My time at the hospital also instilled a sense of humor about the ailments that plague me. I can joke about suicide, see the absurdity of it—and of life in general. I look back on the event and see it as funny. When I first arrived, the others in the mental ward followed me around. They began to ask questions about their conditions, about how long they would have to remain in the hospital. I kept trying to walk away from them. They followed. I couldn’t shake them.

A woman stepped up and asked me about her medications. She was shorter than me and wore a worn sweatshirt with a band name on it. She looked like she’d just come out of the rain. Her watery eyes looked hopeful.

“I don’t know,” I said. “What drugs are on you on?”

She mentioned some psychiatric medications I’d never heard of. “When do you think these are going to kick in? I don’t feel anything. It’s been two days.”

“I can’t tell you, exactly,” I said. “Why are you asking me?”

Another man shoved to the front of the crowd. “You’re the doctor. You should know.”

“I’m not a doctor. I’m one of you,” I said.

They all looked so disappointed. They mumbled and walked away.

I’d let them down. To compensate, I led art therapy sessions and moderated movie nights. It was great to look over the audience in the television room and see the people rapt, eating popcorn and drinking from their juice boxes. When it was time for me to go home, the patients gave me a little going-away fete.

After I left the hospital, the shame of self-incarceration diminished quickly. The event came up in conversations. I often made a joke out of how anyone could trust a man who had been in the nervous hospital. After all, I couldn’t trust myself. Responsibilities? Who would give me charge of anything? My pre-hospital self was bumbling and absurd. I saw the world as through a kaleidoscope, a reflection that didn’t show the edges and corners.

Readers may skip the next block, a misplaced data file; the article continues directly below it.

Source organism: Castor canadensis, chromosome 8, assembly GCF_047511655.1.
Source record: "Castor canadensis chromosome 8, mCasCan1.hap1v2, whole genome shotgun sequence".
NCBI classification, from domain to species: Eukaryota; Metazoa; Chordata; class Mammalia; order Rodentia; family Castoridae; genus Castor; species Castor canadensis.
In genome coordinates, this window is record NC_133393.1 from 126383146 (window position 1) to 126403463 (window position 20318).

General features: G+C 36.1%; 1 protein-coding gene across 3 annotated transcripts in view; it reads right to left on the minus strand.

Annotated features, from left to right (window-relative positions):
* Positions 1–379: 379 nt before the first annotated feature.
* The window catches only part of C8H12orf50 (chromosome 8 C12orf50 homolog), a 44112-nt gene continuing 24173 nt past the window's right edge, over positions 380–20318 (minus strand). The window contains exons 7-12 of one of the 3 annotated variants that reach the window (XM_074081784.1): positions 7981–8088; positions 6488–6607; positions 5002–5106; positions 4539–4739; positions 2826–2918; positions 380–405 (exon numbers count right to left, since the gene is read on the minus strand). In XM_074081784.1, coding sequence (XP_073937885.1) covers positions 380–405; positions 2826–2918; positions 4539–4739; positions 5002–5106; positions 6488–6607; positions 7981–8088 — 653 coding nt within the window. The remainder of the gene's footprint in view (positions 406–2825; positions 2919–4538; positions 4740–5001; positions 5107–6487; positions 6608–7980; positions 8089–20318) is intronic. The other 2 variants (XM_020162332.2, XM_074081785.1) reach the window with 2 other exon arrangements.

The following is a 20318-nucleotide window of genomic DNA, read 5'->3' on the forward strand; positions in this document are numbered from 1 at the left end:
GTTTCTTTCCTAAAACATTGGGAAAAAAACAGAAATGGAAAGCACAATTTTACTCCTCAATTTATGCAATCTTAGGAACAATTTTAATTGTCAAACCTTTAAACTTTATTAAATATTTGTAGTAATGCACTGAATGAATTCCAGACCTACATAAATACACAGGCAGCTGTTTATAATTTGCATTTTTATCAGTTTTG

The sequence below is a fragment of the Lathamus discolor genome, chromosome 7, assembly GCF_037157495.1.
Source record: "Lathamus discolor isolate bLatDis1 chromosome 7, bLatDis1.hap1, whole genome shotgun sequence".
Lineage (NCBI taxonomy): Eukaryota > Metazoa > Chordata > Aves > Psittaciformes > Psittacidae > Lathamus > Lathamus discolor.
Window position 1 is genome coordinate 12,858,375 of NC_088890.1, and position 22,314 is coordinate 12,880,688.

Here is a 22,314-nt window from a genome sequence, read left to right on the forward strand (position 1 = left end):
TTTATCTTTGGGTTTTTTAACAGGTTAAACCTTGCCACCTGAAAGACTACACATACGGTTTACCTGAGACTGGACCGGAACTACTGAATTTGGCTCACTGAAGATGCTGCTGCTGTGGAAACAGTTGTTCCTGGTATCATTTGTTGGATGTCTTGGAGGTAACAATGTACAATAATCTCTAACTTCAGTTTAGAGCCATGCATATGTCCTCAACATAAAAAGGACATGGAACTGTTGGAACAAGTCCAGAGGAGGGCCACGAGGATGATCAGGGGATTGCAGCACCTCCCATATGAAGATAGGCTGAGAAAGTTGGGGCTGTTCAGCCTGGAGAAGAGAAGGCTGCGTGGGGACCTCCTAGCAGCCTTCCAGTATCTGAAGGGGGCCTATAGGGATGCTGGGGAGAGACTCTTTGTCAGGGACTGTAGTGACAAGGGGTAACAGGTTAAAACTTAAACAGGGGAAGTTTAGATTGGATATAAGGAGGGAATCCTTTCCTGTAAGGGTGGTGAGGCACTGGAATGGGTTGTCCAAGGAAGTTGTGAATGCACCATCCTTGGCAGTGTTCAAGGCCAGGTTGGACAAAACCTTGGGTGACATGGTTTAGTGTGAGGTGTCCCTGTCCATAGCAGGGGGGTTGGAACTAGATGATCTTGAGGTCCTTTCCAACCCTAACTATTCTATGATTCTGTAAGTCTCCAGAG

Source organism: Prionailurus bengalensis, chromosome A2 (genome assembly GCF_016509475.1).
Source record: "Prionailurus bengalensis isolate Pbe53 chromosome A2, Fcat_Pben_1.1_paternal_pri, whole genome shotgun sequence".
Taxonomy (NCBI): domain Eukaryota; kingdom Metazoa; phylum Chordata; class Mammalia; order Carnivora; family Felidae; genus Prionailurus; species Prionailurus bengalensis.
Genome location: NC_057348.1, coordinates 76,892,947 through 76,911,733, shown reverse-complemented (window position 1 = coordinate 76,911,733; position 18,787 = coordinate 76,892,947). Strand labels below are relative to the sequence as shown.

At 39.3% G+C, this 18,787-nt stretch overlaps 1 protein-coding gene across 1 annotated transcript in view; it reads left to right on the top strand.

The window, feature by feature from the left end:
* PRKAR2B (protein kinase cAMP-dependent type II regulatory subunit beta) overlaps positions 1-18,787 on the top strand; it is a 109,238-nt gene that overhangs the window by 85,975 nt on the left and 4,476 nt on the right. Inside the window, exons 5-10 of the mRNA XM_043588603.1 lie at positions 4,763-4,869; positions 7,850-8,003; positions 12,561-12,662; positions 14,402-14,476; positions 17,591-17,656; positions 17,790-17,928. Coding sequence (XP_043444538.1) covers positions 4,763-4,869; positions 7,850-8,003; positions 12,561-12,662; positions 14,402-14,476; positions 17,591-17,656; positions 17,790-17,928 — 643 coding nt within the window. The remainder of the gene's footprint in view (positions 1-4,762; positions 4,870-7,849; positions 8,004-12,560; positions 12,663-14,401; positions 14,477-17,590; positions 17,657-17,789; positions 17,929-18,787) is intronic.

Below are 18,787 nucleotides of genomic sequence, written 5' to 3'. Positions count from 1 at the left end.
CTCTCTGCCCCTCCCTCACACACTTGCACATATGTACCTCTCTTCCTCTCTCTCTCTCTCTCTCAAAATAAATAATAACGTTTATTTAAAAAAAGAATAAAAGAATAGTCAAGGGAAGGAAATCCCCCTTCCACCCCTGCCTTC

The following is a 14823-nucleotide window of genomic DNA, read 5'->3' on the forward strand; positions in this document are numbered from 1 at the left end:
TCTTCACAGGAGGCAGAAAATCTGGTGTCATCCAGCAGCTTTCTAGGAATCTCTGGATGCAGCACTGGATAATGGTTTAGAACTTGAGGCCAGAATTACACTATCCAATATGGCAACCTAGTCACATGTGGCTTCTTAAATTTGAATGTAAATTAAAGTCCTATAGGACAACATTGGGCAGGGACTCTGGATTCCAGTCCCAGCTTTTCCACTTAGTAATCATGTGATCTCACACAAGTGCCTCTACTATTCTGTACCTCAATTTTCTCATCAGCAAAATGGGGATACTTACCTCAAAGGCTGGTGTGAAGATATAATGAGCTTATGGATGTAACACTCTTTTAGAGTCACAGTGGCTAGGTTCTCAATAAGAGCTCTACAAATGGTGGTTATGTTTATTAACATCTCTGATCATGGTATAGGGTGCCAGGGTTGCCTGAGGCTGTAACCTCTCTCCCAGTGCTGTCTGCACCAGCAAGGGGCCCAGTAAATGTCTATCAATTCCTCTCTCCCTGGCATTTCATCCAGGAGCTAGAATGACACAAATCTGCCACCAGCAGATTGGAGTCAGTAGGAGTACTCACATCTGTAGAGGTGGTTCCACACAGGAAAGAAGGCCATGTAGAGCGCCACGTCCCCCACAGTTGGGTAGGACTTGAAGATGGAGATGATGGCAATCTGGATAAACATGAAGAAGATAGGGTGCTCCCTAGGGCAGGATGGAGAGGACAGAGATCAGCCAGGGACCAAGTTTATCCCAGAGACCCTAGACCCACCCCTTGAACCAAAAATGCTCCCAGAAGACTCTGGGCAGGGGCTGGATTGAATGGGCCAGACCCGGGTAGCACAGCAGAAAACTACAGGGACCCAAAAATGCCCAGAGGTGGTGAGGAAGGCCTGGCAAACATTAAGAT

This particular suicide attempt changed me and altered the course of my life. I no longer walk around steeped in fatalism. The absurdity of our affairs amuses me. Love saves a lot of us. Optimism about the human condition pervades my days. But I’m not blind. We are strangling our planet. We exploit each other and demean ourselves. We continue to build vast inhumane apparatuses we can’t escape. Poverty. War. Disease.

But I’m all right now not knowing what the point of all this is.

At the same time, suicide is still on the table. Years of suicidal thinking has engraved itself on my brain. When things are tough, I retreat to my secret, my fantasy of becoming indistinct, of ceasing. Now, I don’t reject, disregard, or recoil from a suicidal ideation. I follow the thought through and realize the mess I’ll leave behind. The thought of hurting the ones I love has prevented me from taking suicidal thoughts seriously. This prevents me from taking up the rope.

But it’s there. It’s always there. It’s not a burden. Rather, it’s an indelible part of me, like my arms or feet. I would not be the person I am without either. I wouldn’t be who I am without the suicidal impulse. As a matter of fact, I’m grateful for it. It’s made me who I am. Right now, I happen to like that person.

if you have had suicidal thoughts, attempted suicide, or find yourself preoccupied with self-harm, seek help by dailing 988 or 911. I highly recommend Clancy Martin’s fine book How Not to Kill Yourself: A Portrait of the Suicidal Mind.

Published in Uncategorized